1.3 Nocturnal tornado climatology

Monday, 11 October 2010: 9:35 AM
Grand Mesa Ballroom F (Hyatt Regency Tech Center)
Amanda K. Kis, University of Oklahoma, Norman, OK; and J. Straka

Very few studies on nocturnal tornadoes have been performed, and operational forecasting of nocturnal tornadoes is often guided by the results of studies that are biased towards daytime tornadoes. It is likely that tornado environments vary significantly over the diurnal cycle. For example, the depth and nature of storm inflow may change as the daytime boundary layer transitions into a stable nighttime boundary layer, and a low-level jet may for above in the residual layer and free atmosphere. The study performed herein is used to investigate features unique to nocturnal boundary layers and the free atmosphere above that may affect nocturnal tornadoes.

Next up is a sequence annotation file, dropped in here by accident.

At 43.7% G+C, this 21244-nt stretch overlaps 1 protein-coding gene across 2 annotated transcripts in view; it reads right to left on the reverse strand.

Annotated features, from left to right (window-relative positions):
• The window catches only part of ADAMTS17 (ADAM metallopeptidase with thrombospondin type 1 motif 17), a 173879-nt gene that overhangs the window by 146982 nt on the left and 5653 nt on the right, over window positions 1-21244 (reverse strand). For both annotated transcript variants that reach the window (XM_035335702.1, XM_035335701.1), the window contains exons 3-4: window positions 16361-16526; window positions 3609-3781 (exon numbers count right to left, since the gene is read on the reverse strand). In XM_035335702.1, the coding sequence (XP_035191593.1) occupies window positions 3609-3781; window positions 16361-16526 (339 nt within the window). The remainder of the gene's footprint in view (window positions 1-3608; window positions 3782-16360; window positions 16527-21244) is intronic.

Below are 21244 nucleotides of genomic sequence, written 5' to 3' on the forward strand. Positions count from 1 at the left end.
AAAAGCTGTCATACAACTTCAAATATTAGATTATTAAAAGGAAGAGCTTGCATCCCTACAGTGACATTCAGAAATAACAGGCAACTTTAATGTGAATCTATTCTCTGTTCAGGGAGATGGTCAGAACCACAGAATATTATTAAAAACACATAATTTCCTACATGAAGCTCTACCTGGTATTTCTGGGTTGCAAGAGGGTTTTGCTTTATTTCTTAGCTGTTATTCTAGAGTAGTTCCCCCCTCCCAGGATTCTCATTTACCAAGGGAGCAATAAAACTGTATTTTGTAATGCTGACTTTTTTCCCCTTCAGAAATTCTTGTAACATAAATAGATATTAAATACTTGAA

A climatology of significant (F2-F5) nocturnal tornadoes in the contiguous United States between 2004 and 2006 shows that environments deemed by previous climatologies as unfavorable for late afternoon/early evening tornadogenesis are in fact conducive to significant nocturnal tornadogenesis. These nocturnal environments may be characterized by marginal convective instability with shallow stable boundary layers. Substantial low-level shear, storm relative environmental helicity (SREH), and exceptionally strong nocturnal low-level jets stand out as the most common features of significant nocturnal tornadoes, and have utility in distinguishing environments of weak nocturnal tornadoes from environments of significant nocturnal tornadoes. Analysis of the data gathered in the climatology shows that the suggestions of existing tornado climatologies are inadequate and even misguiding for forecasting nocturnal tornadoes. Several recommendations for operational forecasting of nocturnal tornadoes are made based on the results of this climatology.

Supplementary URL: http://journals.ametsoc.org/doi/abs/10.1175/2009WAF2222294.1?prevSearch=&searchHistoryKey=

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